The June raid on Ingushetia increasingly seems to be just one instance of the war in Chechnya spreading to neighboring territories. In an August 20 article for Nezavisimaya gazeta, correspondents Andrei Riskin, Maria Bondarenko and Nadezhda Popova concluded that the entire North Caucasus is “swiftly turning into a powder keg, in which guerrillas and terrorists feel so much freedom to maneuver that they almost do not try to hide either from the populace or from the local authorities.”
Especially dramatic this month is the confrontation in Dagestan between Saigidpasha Umakhanov, the mayor of the republic’s third-largest city, and the head of the republic’s State Council Magomedali Magomedov. Last month the former organized a mass protest demonstration in his city of Khasavyurt near the Chechen border, demanding a special presidential election. (Delicately balanced among various ethnic groups, Dagestan is the only Russian province that does not choose its chief executive by direct popular election: under its constitution, Magomedov’s current term of office will end in two years.) In response, the republican authorities launched a criminal case against the mayor and fired his local police chief. The mayor’s supporters are now planning a republic-wide day of demonstrations on September 10. The federal authorities, including the presidential representative to the Southern Federal District, are supporting Magomedov.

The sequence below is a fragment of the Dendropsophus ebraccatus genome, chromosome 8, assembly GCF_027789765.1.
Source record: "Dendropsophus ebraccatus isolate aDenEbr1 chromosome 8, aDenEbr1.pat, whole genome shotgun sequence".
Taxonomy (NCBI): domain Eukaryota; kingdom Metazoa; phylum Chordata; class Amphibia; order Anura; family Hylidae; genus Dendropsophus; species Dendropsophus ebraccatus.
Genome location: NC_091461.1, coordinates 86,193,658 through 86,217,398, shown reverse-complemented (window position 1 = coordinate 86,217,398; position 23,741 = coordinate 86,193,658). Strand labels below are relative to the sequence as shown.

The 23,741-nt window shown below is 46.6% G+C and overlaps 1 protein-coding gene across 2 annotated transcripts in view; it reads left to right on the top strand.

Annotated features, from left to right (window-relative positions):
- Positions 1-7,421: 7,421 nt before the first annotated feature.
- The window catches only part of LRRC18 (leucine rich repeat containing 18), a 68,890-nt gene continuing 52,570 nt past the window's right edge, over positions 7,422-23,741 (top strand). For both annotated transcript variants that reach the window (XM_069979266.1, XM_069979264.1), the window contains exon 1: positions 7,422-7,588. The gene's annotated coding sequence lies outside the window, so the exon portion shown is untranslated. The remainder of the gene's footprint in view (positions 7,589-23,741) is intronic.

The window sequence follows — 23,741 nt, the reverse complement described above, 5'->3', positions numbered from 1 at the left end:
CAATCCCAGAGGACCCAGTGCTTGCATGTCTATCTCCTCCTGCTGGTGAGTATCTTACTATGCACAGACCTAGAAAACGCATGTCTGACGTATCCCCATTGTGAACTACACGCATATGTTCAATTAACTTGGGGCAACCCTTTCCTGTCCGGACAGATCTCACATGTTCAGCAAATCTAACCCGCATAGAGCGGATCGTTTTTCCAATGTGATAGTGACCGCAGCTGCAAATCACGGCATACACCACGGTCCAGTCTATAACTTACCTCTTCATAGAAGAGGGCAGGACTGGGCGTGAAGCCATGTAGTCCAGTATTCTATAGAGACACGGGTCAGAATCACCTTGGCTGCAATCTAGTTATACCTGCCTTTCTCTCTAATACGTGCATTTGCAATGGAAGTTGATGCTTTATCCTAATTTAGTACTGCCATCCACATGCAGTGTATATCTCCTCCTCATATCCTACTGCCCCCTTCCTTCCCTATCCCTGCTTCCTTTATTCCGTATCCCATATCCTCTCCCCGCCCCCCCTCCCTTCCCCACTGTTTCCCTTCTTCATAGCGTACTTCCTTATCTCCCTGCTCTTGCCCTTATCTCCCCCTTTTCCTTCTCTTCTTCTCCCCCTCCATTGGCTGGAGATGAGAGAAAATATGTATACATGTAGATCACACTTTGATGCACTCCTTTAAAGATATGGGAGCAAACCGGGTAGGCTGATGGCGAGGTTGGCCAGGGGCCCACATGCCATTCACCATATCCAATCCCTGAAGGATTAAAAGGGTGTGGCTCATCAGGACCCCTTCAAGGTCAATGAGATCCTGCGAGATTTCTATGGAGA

In a detailed analysis of the Dagestan crisis published on August 19 by the London-based Institute for War and Peace Reporting, Makhachkala journalist Magomed Isayev reported that the local police leadership had defied the republican government’s order to resign. Mayor Umakhanov’s charges against Magomedov are highly inflammatory: According to Isayev they include “responsibility for systemic corruption, failing to solve the republic’s economic problems, and even of being behind the 1998 assassination of the former leader of the republic’s Muslim community, mufti Said-Mukhammad-Haji Abubakarov.” Like many political disagreements in Dagestan this one has an ethnic subtext: Magomedov is a Dargin, Umakhanov an Avar. (The Avars are the republic’s largest ethnic group.)
Less noticed than the Dagestan drama has been the deteriorating situation in Kabardino-Balkaria, where last week a guerrilla band mounted a grenade-launcher attack on an armored truck of the republic’s Interior Ministry. According to the August 20 Nezavisimaya gazeta article, more than 400 police and FSB personnel took part in the ensuing battle, in which two of the police were killed. Its three authors charged that the federal authorities “have turned out to be captives of their own myths about the ‘definitive defeat of the terrorists’ in the North Caucasus.”